ANT Exam 3

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SkyRockIt93
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ANT Exam 3
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2012-12-07 23:34:07
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Rise Humans Early Civilization Making States Modern Human Diversity Cultural Environmental Effects Medical Anthropology
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  1. Anatomically Modern Humans
    • one of the most adaptable species
    • inhabit over 32 different environments or habitats
    • temp. 100 degrees F to -50 degrees F
    • below see level and up to 12,000 feet above
  2. Overkill Theory
    • human populations increase
    • more efficient hunters
    • hunt species to extinction
    • 75% of mega fauna became extinct
    • Problems: some extinction occur before humans arrive; too few humans; don't eat/need to kill so many animals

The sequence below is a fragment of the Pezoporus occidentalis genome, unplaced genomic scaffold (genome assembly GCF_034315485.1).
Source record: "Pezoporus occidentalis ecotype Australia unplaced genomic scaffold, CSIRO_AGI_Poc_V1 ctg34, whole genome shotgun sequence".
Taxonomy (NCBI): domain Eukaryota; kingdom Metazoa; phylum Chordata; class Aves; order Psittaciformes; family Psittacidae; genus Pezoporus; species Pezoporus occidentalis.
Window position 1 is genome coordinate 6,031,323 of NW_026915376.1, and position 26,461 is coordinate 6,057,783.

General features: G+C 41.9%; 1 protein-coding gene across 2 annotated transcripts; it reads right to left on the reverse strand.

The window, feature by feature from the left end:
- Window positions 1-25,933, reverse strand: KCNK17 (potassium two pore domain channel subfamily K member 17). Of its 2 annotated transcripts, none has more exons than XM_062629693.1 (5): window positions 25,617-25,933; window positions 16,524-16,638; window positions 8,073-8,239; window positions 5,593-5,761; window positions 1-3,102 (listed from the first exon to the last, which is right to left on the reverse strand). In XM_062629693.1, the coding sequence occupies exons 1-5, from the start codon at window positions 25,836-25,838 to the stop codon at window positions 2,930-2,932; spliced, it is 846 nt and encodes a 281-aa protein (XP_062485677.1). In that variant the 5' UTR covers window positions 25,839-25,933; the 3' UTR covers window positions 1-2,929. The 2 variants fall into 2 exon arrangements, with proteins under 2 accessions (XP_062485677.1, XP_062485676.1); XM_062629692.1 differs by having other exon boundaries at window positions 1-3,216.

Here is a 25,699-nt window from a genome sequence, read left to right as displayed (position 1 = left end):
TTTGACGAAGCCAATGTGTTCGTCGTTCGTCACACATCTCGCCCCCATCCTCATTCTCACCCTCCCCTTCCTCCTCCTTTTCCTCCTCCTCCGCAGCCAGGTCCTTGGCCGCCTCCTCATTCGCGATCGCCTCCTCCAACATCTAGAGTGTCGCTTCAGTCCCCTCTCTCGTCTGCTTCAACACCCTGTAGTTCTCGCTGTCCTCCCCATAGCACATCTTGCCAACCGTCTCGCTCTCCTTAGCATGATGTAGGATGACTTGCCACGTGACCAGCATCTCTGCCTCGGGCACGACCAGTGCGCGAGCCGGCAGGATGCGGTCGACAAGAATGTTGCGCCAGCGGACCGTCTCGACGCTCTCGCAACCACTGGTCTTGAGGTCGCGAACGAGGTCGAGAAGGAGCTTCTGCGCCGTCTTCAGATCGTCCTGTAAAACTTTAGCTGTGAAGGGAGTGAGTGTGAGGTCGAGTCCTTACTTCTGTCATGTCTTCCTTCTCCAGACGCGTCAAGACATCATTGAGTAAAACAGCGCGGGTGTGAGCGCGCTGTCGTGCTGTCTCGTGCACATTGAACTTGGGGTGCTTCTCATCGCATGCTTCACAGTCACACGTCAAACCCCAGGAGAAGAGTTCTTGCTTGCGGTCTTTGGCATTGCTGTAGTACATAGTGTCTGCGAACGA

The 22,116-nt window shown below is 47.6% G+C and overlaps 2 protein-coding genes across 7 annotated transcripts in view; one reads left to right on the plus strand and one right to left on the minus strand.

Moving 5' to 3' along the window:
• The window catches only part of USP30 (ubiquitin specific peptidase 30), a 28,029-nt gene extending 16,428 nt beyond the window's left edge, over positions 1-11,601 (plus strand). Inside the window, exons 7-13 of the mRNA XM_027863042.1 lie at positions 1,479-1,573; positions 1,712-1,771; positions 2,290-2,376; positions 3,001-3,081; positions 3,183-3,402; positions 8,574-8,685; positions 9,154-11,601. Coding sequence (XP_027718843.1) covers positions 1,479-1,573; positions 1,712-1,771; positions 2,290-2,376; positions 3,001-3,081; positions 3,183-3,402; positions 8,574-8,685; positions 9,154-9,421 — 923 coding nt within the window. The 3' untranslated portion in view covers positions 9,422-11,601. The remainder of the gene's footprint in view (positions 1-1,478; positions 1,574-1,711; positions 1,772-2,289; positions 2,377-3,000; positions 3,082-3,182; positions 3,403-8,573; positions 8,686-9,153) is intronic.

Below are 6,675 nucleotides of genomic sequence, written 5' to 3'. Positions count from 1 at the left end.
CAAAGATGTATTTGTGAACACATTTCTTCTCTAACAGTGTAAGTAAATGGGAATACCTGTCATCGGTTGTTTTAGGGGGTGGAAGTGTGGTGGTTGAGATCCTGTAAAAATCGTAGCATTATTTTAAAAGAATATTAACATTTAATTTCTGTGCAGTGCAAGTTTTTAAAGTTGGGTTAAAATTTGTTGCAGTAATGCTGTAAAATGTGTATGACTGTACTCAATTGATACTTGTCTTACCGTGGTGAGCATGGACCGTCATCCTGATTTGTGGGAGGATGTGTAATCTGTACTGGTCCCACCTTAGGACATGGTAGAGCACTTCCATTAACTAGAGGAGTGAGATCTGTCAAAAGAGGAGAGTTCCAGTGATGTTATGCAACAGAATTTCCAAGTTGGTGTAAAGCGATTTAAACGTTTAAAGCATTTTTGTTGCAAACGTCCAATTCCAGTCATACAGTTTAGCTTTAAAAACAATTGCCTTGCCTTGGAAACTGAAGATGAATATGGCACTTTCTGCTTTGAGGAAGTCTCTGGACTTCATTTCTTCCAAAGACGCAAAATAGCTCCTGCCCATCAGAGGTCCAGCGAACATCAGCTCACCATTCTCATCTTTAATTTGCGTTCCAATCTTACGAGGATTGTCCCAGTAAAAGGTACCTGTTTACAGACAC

3. Climatic Change Theory
    • End of Ice Age = glaciers receding
    • Species could not adopt especially cold weather animals
    • cold and wet -> warm and dry climate
    • Shrinking habitats -> mass starvation
    • Problems: animals survived previous glacial sequences without extinction; diverse animals became extinct; different food sources and ecozones; a large # of animals
  4. Human Prehistoric Periods
    • Paleolithic Period: 2.5mya-10,000ya; based on big game hunting and gathering
    • Mesolithic Period: 10,000ya-7,000ya; transition from big game hunting to small game hunting and extensive gathering (more of a transition; mega fauna go extinct)
    • Neolithic Period: 7,000ya-3,000ya; from the beginnings of agriculture to the use of metal tools
  5. Mesolithic
    • From big game hunting to new food sources (deer, smaller mammals, and fish)
    • Start exploiting fish and shell fish and river plants
    • Use nuts roots and berries
    • Extensive knowledge of plants -> ag. (experiment with plants)
    • Shift in Living Sites: from cave and rock shelters to open air sites; more sites found = more ppl; small specialized sites = seasonal, food availability ex) salmon fishing
    • Exploit different food sources: trade with other groups; food sharing/migration; trade cultural items (moving goods and acculumating)